Over the weekend of October 8, 2016 I had the honor of attending a bit of the Pennsylvania Arts Education Association (PAEA) Conference that took place at Moore College of Art and Design in Philadelphia. I was there at the invitation of Lynne Horoschak, who had been asked to give the “Legacy in Arts Education” talk at the conference. Lynne was a public school art teacher for 36 years in the School District of Philadelphia, and went on to start Moore’s Master of Arts in Art Education with an emphasis on special populations, the only such Master’s program in the country. She is also a fine painter. In her talk, Lynne was her usual mix of compassion, pragmatism, and humor. She said, “Never make a promise to a child that you can’t keep.” She gave tips on how to have children feel like it was a treat to help Ms. Horoschak get her “art on a cart” up four flights of stairs. Lynne was also a George Bartol Arts in Education Fellow. We even wrote a book about her that you can read here: lessons_from_an_art_teacher
I started to look at the program for the rest of the conference and saw a Keynote by Lily Yeh, founder of The Village of Arts and Humanities and now spreading her work around the world with Barefoot Artists. I remember when I was the director of Prints in Progress, an after-school program in Philadelphia, standing with Lily in a vacant lot. The lot was next to a building with walls that tilted alarmingly, while she tried to convince me that we should start a workshop in the building. I admit that I did not have the faith and vision that Lily had on that chilly morning. But Bartol was an early supporter of The Village.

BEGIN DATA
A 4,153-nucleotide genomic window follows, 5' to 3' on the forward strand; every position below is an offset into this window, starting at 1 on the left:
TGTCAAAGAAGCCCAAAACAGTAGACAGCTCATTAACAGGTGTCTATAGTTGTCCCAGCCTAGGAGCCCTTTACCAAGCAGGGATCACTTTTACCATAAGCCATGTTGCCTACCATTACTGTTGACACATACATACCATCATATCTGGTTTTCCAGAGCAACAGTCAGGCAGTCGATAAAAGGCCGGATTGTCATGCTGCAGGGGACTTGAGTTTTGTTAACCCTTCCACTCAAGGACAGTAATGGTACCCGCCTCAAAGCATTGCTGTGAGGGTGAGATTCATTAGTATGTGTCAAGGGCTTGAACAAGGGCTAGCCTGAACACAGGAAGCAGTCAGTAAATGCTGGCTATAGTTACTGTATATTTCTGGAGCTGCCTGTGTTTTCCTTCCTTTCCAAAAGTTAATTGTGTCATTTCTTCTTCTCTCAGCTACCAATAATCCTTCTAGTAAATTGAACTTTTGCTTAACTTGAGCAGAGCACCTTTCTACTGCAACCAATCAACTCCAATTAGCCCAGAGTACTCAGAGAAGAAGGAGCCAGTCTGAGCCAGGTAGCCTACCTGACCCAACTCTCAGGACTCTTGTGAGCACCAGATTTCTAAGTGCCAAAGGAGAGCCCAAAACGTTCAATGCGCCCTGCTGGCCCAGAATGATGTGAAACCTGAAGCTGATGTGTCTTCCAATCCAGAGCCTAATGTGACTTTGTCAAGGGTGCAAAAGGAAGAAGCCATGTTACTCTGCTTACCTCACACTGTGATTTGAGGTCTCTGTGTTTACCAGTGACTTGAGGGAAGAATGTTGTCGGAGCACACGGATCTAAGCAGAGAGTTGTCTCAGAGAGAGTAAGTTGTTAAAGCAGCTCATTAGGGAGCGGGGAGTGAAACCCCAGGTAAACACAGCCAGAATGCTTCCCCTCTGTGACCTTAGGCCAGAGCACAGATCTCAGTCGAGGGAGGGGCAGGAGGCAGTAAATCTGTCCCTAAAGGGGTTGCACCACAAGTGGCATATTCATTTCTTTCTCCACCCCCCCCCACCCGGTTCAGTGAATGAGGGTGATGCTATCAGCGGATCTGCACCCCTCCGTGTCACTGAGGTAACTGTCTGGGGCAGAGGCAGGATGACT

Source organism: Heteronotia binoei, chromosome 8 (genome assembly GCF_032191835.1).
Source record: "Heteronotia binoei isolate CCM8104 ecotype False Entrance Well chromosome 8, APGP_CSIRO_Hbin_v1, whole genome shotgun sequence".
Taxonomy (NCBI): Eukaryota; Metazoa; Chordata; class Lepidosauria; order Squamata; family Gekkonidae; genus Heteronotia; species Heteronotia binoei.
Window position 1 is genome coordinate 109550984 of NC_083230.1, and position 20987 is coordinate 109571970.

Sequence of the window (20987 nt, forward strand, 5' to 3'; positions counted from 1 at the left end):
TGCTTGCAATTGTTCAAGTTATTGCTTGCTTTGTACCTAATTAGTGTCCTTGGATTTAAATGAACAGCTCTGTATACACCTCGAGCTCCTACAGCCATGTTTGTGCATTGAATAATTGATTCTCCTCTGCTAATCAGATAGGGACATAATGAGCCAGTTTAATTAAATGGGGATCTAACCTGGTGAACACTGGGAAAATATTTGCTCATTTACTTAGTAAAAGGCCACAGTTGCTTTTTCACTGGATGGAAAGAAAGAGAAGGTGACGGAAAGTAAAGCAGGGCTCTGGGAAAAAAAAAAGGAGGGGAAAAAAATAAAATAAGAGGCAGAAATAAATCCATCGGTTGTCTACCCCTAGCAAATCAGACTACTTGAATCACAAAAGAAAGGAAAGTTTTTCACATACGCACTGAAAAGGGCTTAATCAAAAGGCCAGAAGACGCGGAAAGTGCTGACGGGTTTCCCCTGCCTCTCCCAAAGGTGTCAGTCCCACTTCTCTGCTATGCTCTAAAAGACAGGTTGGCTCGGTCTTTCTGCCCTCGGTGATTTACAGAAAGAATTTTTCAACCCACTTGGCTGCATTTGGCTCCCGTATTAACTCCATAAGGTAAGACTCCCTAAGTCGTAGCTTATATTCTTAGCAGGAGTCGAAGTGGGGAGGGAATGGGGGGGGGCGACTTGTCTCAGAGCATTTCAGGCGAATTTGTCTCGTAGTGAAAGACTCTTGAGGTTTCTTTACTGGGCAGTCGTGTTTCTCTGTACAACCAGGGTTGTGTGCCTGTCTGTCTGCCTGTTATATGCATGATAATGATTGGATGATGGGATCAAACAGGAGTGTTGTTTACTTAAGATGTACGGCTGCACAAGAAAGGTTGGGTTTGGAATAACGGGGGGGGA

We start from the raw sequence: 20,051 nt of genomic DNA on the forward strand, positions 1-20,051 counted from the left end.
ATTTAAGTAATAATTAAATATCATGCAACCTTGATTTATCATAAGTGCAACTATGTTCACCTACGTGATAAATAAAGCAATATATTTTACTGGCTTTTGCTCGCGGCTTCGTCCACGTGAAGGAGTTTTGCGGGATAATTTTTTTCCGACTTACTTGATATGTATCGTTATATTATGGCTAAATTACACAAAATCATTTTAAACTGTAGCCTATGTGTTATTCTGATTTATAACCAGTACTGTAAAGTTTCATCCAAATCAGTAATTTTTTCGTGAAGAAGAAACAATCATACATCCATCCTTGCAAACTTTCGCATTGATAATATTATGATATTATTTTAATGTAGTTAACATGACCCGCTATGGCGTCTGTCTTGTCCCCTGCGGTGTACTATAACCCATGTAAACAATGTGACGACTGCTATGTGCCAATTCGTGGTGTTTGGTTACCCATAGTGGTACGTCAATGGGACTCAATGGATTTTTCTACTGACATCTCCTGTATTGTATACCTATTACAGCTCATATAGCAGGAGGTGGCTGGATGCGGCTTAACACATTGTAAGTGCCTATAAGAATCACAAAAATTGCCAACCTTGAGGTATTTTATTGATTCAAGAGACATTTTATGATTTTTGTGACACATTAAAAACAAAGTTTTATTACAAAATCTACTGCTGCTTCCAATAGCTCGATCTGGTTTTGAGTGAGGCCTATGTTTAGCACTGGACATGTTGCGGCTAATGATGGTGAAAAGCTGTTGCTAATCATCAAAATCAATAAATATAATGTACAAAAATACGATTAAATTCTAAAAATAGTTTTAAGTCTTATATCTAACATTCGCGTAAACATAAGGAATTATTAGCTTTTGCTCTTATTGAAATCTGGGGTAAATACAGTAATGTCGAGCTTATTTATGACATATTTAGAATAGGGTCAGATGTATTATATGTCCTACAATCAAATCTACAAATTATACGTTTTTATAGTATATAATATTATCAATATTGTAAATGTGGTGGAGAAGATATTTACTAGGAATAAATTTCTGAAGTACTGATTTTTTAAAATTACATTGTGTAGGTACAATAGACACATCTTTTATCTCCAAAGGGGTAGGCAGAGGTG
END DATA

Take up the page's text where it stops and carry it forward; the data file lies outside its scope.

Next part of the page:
Later in the day, Wendy Osterweil received the PAEA Outstanding Higher Education Award. Wendy is an Associate Professor of Art Education at the Tyler School of Art of Temple University. She is also an accomplished artist, teaching artist, and mentor who can facilitate a workshop on lesson planning or on supporting LGBTQ students in the classroom. Wendy is the immediate past Chair of the Bartol Board.
That afternoon, there was another Keynote by Eiko Fan, who has taught for almost 30 years at the Philadelphia Museum of Art for students who cannot see. Eiko says, “Art is Food.” Eiko was the 1995 George Bartol Arts in Education Fellow and we made a movie about her.
So this is not about us. But I was struck by how blessed we have been at the Foundation to be surrounded by these women. They are included on our Board, as Bartol Fellows, and as teaching artists in our community. We will be featuring our current Bartol Board members on this blog from time to time so they can share their wisdom about arts education and community arts. We will keep building this legacy.
Beth Feldman Brandt
Stockton Rush Bartol Foundation